County councils have voiced concerns over the government’s latest fair funding proposals for adult social care, warning that it could fail to recognise demand for services in shire counties.
The Fair Funding Review will affect how £19bn of funding will be allocated and redistributed between local authorities from 2020 onwards.
Responding to the latest consultation, the County Councils Network (CCN) said that overall, it believes the review is heading in a positive direction, built on the twin principles of evidence and fairness.
But the network has called on ministers to “look again” at the proposed adult social care formula and work with shire counties, which are home to the largest and growing elderly populations.
The network’s response suggested that the cost-drivers in this service-specific formula would potentially maintain existing patterns of funding.
CCN outlines that the proposed formula’s use of the ‘utilisation’ assumption as a proxy for need could fail to meet today’s real demands for services, including ‘unmet need’ for services and true cost of service delivery, particularly in working age adults.
Cllr Paul Carter, chairman of the County Councils Network, said: “We are entering the final stages of a review that could provide a golden opportunity to reset the dial and create a funding system that can truly stand the test of time; eradicating the unfair nature of the present methodology.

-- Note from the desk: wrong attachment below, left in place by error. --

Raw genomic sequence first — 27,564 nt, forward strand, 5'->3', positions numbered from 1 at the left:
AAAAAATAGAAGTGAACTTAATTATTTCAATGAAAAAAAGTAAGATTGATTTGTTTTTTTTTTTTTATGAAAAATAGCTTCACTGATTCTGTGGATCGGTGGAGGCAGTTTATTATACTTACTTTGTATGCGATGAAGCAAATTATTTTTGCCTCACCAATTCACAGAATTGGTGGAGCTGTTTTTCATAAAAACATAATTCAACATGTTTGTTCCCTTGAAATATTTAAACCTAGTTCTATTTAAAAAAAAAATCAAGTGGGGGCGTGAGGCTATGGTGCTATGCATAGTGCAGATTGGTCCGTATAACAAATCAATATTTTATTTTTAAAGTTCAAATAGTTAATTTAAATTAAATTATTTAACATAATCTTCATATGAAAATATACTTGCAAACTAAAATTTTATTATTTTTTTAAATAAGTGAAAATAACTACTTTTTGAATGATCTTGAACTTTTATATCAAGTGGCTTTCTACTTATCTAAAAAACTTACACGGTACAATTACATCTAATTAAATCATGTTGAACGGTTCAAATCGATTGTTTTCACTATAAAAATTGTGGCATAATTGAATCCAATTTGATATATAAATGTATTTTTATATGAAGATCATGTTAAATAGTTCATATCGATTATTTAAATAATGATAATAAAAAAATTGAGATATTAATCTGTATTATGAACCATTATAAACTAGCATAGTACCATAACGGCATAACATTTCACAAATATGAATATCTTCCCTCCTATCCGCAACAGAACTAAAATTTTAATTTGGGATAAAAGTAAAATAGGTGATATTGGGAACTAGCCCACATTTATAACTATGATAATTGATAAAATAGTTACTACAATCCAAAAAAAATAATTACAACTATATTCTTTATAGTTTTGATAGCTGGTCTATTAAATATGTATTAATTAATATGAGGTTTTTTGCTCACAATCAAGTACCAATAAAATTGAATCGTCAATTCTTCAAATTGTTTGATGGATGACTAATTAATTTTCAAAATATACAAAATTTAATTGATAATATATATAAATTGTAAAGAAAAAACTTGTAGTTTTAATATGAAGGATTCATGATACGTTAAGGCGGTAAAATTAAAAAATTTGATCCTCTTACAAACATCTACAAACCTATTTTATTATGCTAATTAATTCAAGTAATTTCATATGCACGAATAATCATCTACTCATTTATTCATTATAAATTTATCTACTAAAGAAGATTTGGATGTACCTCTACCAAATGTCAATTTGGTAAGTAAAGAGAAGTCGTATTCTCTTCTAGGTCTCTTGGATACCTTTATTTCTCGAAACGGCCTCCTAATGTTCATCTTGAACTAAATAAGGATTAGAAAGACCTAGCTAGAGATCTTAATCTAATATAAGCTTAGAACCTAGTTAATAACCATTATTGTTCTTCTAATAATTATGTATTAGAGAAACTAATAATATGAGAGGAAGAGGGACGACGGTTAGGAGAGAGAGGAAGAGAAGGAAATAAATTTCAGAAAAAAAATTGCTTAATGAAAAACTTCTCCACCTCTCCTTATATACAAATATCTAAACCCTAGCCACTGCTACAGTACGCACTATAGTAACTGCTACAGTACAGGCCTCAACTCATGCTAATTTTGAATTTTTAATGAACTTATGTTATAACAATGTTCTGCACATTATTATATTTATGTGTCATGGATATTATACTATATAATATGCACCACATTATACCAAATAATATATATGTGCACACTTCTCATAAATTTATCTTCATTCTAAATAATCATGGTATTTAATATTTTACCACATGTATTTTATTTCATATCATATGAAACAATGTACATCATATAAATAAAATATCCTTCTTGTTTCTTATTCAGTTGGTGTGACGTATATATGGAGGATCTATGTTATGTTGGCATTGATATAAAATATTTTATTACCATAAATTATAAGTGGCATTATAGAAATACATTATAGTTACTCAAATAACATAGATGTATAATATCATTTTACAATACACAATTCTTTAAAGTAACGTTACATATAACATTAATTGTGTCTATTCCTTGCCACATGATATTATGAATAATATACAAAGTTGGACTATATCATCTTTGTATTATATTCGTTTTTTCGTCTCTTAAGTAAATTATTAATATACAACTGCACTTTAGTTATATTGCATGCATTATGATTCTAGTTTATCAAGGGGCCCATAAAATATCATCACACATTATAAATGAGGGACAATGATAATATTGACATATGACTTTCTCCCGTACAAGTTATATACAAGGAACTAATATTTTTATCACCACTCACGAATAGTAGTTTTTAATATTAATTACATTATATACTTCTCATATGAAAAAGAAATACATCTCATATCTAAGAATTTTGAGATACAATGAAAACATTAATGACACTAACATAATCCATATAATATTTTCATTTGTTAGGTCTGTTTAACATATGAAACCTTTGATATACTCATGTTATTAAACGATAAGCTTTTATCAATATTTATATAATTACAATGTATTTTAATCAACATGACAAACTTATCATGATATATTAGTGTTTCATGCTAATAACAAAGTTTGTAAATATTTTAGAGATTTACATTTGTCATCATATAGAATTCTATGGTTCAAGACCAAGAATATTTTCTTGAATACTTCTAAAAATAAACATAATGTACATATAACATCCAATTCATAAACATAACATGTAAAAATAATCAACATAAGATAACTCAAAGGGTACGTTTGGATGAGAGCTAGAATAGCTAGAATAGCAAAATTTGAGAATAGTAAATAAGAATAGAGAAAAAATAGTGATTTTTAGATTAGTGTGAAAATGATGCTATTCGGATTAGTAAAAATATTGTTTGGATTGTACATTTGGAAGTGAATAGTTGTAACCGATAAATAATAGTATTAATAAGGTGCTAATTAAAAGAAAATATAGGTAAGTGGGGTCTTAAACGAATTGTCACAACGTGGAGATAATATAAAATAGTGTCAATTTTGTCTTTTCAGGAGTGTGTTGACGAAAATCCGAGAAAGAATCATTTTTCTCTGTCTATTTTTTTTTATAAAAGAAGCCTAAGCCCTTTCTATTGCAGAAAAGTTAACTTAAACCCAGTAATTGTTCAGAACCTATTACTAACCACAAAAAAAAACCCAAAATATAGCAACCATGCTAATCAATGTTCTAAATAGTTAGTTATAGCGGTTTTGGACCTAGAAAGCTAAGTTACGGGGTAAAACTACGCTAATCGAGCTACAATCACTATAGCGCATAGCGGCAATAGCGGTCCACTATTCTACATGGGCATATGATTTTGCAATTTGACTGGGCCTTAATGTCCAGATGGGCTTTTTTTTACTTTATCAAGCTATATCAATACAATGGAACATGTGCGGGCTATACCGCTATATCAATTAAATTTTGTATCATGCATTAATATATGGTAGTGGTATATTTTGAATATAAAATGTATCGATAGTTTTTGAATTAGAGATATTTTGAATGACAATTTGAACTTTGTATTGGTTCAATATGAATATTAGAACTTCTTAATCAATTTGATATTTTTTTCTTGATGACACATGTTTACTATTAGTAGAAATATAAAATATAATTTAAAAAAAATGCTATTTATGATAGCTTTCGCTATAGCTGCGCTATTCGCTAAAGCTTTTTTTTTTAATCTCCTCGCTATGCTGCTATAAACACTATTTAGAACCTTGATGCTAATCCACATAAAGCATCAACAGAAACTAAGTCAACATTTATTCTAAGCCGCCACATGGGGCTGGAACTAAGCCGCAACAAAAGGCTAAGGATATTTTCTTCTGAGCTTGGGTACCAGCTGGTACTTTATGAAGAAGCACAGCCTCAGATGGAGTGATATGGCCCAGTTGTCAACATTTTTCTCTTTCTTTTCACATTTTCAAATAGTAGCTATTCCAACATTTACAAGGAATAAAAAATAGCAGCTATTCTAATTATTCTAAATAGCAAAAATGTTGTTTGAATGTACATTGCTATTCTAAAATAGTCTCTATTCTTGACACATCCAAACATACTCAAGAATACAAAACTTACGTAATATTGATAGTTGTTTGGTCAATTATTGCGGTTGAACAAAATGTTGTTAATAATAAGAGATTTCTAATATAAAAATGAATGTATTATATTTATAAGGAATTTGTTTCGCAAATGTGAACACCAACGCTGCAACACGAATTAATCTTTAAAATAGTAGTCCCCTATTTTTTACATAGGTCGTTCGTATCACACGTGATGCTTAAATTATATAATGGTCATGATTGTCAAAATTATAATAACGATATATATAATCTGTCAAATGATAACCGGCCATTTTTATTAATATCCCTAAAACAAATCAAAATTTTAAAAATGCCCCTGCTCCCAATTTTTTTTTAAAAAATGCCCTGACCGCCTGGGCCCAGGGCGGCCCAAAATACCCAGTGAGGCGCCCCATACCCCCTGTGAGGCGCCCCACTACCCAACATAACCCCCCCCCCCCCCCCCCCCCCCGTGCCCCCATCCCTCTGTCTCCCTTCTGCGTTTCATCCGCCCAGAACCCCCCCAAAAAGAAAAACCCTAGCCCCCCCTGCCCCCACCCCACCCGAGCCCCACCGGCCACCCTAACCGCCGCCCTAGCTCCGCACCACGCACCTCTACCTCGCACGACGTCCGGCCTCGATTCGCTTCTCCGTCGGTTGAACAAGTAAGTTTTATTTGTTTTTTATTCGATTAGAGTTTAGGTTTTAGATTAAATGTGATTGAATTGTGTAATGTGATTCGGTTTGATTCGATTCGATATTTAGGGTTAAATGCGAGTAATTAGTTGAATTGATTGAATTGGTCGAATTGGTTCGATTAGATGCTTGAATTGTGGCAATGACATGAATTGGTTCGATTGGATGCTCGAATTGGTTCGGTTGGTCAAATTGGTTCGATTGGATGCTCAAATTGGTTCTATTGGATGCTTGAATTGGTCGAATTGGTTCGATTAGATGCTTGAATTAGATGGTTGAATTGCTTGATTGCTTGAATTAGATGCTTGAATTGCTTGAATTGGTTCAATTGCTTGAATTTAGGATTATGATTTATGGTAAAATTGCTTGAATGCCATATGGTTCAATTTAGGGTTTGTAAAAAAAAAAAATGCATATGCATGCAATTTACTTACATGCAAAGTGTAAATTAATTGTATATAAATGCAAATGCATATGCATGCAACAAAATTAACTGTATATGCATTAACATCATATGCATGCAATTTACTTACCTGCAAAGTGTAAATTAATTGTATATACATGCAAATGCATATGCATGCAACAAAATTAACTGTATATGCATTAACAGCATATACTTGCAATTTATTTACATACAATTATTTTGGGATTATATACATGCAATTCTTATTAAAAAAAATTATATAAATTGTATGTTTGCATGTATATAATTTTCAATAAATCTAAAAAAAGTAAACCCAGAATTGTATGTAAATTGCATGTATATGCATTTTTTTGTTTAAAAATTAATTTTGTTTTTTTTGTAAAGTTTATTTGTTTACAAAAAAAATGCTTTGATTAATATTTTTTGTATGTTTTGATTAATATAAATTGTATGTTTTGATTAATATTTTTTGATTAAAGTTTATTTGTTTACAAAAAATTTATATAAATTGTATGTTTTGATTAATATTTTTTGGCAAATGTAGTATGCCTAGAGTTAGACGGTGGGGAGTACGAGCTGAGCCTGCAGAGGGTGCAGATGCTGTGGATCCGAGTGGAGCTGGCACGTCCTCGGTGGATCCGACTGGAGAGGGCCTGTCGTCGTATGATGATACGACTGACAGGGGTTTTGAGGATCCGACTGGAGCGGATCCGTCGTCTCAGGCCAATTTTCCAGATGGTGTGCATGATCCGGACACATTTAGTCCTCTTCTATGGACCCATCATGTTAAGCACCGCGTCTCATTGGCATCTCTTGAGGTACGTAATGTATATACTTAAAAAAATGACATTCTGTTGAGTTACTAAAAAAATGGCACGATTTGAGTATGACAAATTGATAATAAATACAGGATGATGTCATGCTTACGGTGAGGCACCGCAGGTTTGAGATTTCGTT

“However, if we are to see this review through – and if we are to grasp this opportunity – compromise and pragmatism on all sides of the local government sector, will be necessary.
“At the same time, the uncertainty over the final adult social care formula is causing many in the shire counties concern.
“Initial proposals could fail to recognise the demand in counties from their significantly greater proportion of elderly and frail, alongside the enormous variability in demand for adult learning disabilities support. With adult social care the biggest cost-driver across local government, it is imperative that ministers arrive at a formula that reflects the evidence and we are asking them to look again at this.”